In my last report card, I said something to the effect that Brandon Bass should never lead the Celtics in shot attempts. Then Game 5 happened – a career playoff-high 27 points (tied for his career regular-season-high), with 18 (!) points in the third quarter alone. Oops. Of course, Bass hardly set foot on the court in the fourth quarter of any game before that, and followed up Game 5 with a 2-for-12 stinker in Game 6 (though he did have a slightly redemptive 16 points in Game 7). Nonetheless, that Game 5 explosion was revelatory for me.
Could Kevin Garnett be slowing down? After abusing the Sixers in the paint in Game 5, Garnett didn’t take a single shot inside the paint in Game 6. Game 7 saw Garnett take just three shots from the painted area, and only six inside of ten feet. Not exactly what you’d like to see against a reanimated Elton Brand when he’s about to face a steaming pu pu platter of Joel Anthony, Ronny Turiaf, Udonis Haslem, and Dexter Pittman’s winking elbow. Still, the man averaged nearly 20 ppg shooting over 50 percent with 11 rpg, and an assist, block, and steal to round out his box score. I’ll take it (and feverishly pray that it continues).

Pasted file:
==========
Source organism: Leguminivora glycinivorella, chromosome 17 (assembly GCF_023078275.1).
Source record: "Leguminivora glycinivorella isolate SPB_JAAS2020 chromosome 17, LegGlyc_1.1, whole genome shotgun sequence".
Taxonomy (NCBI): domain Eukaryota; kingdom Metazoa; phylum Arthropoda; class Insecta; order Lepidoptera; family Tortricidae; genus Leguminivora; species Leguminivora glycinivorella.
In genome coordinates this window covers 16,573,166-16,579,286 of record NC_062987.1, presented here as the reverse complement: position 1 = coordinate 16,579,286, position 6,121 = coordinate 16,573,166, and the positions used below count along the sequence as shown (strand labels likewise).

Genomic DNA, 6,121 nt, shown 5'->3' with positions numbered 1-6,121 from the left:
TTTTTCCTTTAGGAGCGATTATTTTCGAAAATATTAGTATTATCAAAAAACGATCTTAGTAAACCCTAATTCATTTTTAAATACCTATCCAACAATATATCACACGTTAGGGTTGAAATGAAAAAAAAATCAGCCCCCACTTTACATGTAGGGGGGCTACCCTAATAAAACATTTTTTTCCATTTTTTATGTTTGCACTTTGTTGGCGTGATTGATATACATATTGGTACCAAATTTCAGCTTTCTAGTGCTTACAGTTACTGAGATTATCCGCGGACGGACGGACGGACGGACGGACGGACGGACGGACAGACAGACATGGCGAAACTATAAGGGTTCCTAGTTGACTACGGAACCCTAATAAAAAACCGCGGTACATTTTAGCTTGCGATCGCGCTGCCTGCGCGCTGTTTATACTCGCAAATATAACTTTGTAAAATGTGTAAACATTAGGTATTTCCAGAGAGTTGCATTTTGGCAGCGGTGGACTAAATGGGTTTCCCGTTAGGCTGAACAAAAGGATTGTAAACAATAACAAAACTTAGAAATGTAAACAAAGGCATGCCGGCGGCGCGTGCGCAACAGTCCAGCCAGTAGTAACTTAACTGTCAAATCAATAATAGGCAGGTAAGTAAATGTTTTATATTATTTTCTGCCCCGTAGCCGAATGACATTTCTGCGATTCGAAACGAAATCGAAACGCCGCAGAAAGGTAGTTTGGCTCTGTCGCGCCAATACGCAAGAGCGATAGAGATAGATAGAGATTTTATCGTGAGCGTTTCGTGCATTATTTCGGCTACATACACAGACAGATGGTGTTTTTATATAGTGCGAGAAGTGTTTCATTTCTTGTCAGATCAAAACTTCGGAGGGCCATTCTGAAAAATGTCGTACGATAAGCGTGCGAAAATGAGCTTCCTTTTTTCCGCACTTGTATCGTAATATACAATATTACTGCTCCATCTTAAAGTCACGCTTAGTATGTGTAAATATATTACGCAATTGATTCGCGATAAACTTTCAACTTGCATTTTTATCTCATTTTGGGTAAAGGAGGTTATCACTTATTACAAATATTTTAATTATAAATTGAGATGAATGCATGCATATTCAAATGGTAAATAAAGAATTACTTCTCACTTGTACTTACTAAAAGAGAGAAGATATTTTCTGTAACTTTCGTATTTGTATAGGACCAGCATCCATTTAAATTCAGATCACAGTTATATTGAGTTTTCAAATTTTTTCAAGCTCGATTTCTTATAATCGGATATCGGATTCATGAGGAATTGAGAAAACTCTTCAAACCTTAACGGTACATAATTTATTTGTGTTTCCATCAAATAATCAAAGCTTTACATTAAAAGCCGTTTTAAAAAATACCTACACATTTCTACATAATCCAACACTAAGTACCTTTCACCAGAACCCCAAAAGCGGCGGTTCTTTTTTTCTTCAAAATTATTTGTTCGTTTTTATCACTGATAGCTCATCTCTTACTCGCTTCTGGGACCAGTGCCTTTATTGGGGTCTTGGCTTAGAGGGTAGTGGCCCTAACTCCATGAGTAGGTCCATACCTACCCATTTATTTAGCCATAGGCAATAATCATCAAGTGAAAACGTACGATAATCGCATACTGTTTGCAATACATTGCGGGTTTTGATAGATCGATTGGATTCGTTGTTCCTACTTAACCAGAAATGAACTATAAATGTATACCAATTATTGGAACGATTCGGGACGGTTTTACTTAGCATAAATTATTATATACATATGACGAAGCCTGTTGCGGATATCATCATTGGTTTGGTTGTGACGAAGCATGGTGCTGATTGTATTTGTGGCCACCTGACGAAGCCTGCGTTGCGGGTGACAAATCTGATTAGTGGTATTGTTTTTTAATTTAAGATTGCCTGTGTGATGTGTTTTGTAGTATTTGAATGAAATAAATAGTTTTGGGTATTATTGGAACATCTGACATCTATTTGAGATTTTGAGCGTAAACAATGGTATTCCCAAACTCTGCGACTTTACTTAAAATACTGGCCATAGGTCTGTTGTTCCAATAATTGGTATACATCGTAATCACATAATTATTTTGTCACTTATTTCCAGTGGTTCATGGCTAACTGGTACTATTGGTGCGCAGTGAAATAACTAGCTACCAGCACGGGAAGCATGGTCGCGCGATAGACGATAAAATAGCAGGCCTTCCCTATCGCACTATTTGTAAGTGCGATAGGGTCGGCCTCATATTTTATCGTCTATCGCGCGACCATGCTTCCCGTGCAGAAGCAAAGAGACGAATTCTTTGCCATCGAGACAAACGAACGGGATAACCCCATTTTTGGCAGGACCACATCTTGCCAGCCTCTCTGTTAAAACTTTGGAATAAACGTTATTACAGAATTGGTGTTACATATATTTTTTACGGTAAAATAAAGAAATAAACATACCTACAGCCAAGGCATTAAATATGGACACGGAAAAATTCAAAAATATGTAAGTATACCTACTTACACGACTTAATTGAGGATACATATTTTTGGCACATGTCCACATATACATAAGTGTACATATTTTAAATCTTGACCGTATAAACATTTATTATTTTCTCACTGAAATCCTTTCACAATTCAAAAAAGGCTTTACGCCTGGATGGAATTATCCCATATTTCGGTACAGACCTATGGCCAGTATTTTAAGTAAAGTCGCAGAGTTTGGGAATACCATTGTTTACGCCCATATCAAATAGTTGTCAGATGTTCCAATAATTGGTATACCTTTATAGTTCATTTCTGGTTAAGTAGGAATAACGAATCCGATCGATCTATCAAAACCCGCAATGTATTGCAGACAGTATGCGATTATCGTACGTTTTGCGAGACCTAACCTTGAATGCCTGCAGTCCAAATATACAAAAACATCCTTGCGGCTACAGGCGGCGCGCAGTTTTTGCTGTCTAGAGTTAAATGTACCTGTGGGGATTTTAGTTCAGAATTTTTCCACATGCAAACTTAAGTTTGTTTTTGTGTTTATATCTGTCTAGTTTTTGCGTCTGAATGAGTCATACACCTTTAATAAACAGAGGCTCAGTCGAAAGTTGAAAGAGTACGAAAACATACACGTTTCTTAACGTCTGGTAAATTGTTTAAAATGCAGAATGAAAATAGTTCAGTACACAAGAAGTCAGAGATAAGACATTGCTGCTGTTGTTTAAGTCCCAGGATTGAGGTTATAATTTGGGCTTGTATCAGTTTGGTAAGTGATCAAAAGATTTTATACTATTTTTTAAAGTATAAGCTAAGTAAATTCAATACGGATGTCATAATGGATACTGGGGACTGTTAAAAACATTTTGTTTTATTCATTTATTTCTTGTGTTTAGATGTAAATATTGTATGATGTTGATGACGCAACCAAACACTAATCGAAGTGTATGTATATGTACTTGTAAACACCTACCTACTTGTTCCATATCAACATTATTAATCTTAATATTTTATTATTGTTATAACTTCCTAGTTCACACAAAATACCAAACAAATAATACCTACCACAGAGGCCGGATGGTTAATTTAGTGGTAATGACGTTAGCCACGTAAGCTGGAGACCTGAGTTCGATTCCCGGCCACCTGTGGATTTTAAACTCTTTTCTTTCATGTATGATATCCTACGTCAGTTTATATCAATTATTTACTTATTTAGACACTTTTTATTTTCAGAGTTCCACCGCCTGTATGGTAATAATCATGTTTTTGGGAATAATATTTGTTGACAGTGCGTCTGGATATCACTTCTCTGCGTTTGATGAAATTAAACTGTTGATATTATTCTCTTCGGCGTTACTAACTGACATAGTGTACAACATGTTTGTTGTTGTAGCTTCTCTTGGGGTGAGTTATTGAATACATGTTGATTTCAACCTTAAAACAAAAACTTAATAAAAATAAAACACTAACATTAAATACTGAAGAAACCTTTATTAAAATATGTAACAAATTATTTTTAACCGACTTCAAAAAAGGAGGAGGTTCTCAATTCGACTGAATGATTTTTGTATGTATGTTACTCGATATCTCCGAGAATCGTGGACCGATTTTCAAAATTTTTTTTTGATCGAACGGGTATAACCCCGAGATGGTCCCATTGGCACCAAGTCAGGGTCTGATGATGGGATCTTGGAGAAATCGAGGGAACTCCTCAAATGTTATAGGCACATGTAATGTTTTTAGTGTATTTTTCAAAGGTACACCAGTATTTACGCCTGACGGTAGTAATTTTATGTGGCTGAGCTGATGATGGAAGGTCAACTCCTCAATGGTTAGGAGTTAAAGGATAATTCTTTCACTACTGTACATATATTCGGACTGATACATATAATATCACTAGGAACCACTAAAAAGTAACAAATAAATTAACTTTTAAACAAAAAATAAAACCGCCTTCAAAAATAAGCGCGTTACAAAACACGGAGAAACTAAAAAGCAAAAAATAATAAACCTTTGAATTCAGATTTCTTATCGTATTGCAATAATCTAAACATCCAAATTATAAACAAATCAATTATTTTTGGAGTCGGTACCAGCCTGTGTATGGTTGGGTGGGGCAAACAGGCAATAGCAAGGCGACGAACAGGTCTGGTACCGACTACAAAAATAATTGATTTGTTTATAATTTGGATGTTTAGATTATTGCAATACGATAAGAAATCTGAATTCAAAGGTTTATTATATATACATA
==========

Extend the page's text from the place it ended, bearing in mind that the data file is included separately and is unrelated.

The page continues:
Speaking of pu pu platters, the Celtics bench! Especially now that Ray Allen is back in the starting lineup thanks to Bradley’s season-ending surgery. Despite Allen ultimately needing surgery, he continues to gut it out through stabbing bone spurs that sometimes make it look like he can hardly walk, let alone run around a series of screens and consistently make threes. Sure enough, against Philadelphia Allen shot just 26.5 percent behind the arc, and only marginally better (38.3 percent) overall. Allen went four straight contests (Games 3 through 6) without breaking double digits, but he did manage to break out of a 1-for-9 start to Game 7 to drain two clutch threes in the fourth quarter. He’ll need to keep that up to give the Celtics better spacing and another offensive threat against Miami…